The head of the police union is basically saying, if the mayor doesn't have to work in deplorable conditions at City Hall, why should the men and women in blue have to deal with squalor at the district police stations?
"If this was City Hall, overnight you'd have a crew out there fixing it," FOP President John McNesby said.
McNesby has filed a grievance against the city.
Pictures taken by the City Controller's office of structural and health problems at some of the district stations show leaky ceilings and plumbing, mold growing on walls, and multiple examples of exposed and unsecured electrical wiring.
But, worst of all, are the bugs.
McNesby says the FOP has had to send exterminators to officers' homes who brought fleas and bed bugs home with them from the office.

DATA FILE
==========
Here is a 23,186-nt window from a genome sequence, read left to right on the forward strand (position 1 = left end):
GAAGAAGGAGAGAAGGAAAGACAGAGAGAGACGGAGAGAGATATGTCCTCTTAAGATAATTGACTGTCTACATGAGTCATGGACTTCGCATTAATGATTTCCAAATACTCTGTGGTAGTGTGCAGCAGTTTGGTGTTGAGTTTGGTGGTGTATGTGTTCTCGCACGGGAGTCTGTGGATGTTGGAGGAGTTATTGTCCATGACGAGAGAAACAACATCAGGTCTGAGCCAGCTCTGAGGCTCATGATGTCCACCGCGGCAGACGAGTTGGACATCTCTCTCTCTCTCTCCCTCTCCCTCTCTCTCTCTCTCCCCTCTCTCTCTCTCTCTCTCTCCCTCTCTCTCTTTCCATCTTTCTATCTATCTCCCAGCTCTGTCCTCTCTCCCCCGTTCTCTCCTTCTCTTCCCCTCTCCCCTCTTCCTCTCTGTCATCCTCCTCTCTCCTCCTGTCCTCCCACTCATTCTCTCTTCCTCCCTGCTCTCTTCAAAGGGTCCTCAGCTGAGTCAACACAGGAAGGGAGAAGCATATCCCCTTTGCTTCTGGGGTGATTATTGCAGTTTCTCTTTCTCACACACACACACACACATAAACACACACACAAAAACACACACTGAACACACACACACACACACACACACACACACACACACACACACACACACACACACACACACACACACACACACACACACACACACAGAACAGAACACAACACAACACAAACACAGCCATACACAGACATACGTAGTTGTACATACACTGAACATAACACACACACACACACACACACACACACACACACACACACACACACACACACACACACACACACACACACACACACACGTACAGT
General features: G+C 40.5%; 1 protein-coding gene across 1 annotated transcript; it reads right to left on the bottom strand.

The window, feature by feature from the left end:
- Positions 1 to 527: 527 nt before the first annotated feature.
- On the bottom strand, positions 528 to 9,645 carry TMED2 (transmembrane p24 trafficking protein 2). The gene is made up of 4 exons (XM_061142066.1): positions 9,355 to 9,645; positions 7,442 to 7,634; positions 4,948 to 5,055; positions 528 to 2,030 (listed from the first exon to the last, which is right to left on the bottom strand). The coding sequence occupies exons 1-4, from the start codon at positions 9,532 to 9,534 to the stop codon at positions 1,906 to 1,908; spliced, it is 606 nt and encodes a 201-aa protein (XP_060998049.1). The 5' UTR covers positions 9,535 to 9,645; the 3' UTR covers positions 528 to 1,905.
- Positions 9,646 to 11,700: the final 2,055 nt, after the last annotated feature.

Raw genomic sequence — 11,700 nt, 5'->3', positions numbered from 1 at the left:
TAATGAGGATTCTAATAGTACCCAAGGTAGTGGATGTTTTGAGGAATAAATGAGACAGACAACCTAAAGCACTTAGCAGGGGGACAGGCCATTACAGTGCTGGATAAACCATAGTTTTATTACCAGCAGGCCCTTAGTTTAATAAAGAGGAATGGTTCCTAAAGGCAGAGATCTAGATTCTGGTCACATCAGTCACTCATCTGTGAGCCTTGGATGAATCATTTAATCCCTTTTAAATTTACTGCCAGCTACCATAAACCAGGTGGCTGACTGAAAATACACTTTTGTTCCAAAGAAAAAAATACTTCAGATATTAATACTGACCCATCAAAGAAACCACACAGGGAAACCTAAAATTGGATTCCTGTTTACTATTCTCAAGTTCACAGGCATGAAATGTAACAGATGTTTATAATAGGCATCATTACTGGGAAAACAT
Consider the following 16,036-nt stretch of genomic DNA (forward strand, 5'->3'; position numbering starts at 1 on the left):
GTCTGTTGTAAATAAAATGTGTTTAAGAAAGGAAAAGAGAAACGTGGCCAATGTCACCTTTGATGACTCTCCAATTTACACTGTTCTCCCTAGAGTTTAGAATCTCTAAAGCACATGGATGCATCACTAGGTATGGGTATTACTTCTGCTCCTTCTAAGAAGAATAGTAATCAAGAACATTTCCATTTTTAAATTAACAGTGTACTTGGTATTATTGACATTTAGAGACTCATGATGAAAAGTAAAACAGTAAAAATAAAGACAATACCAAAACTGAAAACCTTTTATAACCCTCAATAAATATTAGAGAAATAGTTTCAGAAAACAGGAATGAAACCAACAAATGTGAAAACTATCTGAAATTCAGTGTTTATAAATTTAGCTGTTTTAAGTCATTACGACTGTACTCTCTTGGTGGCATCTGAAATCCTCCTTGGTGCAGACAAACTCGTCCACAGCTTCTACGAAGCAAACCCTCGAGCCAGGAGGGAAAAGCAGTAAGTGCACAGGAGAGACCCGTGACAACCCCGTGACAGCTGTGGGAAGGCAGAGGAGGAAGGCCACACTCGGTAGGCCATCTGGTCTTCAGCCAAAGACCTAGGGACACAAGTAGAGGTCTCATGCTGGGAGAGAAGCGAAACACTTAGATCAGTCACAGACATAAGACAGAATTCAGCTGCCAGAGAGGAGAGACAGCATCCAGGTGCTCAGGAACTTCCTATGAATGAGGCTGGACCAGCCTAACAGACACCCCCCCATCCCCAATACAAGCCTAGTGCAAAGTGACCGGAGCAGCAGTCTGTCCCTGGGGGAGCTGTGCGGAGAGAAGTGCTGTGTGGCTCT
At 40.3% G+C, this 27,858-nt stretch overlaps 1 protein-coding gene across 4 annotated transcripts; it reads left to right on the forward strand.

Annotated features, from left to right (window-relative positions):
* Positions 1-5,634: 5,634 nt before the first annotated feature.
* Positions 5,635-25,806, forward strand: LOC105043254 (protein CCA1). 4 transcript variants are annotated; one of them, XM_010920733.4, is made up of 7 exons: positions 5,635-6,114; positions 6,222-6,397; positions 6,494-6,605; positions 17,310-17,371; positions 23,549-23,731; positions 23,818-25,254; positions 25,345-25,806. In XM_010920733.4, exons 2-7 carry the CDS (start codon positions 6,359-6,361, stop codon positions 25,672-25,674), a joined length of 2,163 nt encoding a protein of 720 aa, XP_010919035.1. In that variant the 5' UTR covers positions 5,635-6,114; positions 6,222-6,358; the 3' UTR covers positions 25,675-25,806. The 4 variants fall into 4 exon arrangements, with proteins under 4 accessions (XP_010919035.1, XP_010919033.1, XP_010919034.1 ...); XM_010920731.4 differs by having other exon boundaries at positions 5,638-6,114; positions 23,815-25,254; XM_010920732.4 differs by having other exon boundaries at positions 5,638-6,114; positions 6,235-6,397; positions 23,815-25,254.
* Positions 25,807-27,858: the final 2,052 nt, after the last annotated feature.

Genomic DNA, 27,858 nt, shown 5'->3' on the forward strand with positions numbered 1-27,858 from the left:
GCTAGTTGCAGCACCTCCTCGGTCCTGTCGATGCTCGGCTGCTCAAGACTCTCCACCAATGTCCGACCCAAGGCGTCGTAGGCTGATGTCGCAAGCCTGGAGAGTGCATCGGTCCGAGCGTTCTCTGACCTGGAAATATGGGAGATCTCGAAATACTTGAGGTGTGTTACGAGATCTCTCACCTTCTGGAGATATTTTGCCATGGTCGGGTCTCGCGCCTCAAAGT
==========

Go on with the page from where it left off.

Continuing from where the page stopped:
"If you call 911 and you're letting that officer into your house, you better hope he don't have fleas," McNesby said.
The city says it will fight the grievance in court.
It says it has spent $11-million over the past three years fixing safety and sanitary issues at the police stations.
It rejects the claim that it's just sitting on money allocated for repairs.
"We're not sitting on anything. We are actually moving this process forward as quickly as we can," Deputy Mayor Everett Gillison said.
Gillison says he understands how officers can get impatient with some of these problems, but there's no magic wand.
"If you are living with something you'd like to see it done yesterday, but there's a reality that means these things have to be done both on time and on budget," Gillison said.
The FOP says it's not looking for miracles, just simple respect.
"We just want what everyone else wants and that's a little dignity," McNesby said.
In addition to filing the grievance, the FOP is also demanding facilities inspections by and independent agency.